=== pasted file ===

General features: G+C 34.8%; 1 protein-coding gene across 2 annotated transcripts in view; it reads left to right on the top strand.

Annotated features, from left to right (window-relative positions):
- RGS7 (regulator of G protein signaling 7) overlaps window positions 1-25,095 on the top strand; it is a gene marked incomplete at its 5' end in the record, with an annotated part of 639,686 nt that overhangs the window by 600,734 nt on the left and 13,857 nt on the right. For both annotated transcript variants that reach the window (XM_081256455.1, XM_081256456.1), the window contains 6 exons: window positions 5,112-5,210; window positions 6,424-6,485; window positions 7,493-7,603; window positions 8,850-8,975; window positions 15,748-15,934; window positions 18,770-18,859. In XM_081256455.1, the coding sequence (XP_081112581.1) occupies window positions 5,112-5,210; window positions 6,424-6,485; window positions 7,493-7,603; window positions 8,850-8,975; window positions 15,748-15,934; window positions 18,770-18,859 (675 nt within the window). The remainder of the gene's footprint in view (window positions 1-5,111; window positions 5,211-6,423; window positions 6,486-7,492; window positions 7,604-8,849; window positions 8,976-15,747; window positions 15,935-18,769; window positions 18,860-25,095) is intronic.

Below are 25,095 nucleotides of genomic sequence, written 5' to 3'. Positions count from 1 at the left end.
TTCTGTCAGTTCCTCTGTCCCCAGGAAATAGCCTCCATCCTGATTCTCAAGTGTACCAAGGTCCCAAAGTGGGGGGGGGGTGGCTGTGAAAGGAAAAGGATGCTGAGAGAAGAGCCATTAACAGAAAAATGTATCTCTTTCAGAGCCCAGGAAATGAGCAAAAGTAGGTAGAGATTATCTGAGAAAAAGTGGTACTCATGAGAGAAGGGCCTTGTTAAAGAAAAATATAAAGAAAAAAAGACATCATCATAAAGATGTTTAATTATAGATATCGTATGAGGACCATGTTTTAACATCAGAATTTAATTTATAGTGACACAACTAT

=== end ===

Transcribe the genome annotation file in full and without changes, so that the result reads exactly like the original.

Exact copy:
General features: G+C 34.8%; 1 protein-coding gene across 2 annotated transcripts in view; it reads left to right on the top strand.

Annotated features, from left to right (window-relative positions):
- RGS7 (regulator of G protein signaling 7) overlaps window positions 1-25,095 on the top strand; it is a gene marked incomplete at its 5' end in the record, with an annotated part of 639,686 nt that overhangs the window by 600,734 nt on the left and 13,857 nt on the right. For both annotated transcript variants that reach the window (XM_081256455.1, XM_081256456.1), the window contains 6 exons: window positions 5,112-5,210; window positions 6,424-6,485; window positions 7,493-7,603; window positions 8,850-8,975; window positions 15,748-15,934; window positions 18,770-18,859. In XM_081256455.1, the coding sequence (XP_081112581.1) occupies window positions 5,112-5,210; window positions 6,424-6,485; window positions 7,493-7,603; window positions 8,850-8,975; window positions 15,748-15,934; window positions 18,770-18,859 (675 nt within the window). The remainder of the gene's footprint in view (window positions 1-5,111; window positions 5,211-6,423; window positions 6,486-7,492; window positions 7,604-8,849; window positions 8,976-15,747; window positions 15,935-18,769; window positions 18,860-25,095) is intronic.

Below are 25,095 nucleotides of genomic sequence, written 5' to 3'. Positions count from 1 at the left end.
TTCTGTCAGTTCCTCTGTCCCCAGGAAATAGCCTCCATCCTGATTCTCAAGTGTACCAAGGTCCCAAAGTGGGGGGGGGGTGGCTGTGAAAGGAAAAGGATGCTGAGAGAAGAGCCATTAACAGAAAAATGTATCTCTTTCAGAGCCCAGGAAATGAGCAAAAGTAGGTAGAGATTATCTGAGAAAAAGTGGTACTCATGAGAGAAGGGCCTTGTTAAAGAAAAATATAAAGAAAAAAAGACATCATCATAAAGATGTTTAATTATAGATATCGTATGAGGACCATGTTTTAACATCAGAATTTAATTTATAGTGACACAACTAT